- Average height: 2 to 3 meters.
- In popular culture, they can be anywhere from the chimp-sized beastie from To Catch a Yeti (1995) to the veritable giants from Smallfoot (2018).
- Covered in fur (most commonly brown; although popular culture tends to portray it as white instead).
- Often portrayed with claws and fangs.
- Mountain or highland habitat: Inhabits the Himalayan mountains in Nepal, India and Tibet.
- However, some researchers believe that members of this species naturally inhabit the valleys below and are merely more easily seen when crossing the snow-covered mountains from one valley to the next.
- In popular culture, Yetis are sometimes portrayed as living in arctic or tundra habitats instead.
- Generally believed to be an opportunistic omnivore, due to its simian affinities and scarcity of food in its habitat.
- Man-eater: In some films such as Yeti: Curse of the Snow Demon (2008).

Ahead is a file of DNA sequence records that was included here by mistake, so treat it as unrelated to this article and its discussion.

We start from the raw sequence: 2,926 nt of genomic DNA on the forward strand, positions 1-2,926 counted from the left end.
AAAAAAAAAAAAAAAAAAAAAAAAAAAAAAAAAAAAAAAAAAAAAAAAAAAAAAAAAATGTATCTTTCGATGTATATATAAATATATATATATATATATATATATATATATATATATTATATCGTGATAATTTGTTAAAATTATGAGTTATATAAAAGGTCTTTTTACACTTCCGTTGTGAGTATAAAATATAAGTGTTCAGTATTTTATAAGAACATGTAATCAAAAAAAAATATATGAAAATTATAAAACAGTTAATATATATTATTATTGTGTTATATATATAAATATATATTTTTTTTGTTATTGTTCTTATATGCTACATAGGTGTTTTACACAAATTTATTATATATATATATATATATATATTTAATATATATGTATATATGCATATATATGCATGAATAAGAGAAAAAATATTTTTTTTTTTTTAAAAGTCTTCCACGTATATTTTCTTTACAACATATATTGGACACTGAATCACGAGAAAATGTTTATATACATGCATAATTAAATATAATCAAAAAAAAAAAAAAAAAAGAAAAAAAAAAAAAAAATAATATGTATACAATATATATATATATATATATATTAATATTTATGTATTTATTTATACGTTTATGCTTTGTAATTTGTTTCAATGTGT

- Generally regarded as solitary.
Related species Edit
- Similar to the American Bigfoot, the Vietnamese Batutut, the Chinese Yeren and other simian cryptids.
- Inspired Star Wars' Wampa.
- The word Yeti is derived from Tibetan གཡའ་དྲེད་ g.ya' dred, a compound of the words གཡའ་ g.ya' (shortened to ye), meaning "rocky" or "rocky place", and དྲེད་ dred (pronounced tre and shortened to ti, te or teh), meaning "bear". Thus, the name ye-ti roughly translates to "bear of a rocky place".
- Meh-teh (Tibetan: མི་དྲེད་ mi dred) translates as "man-bear".
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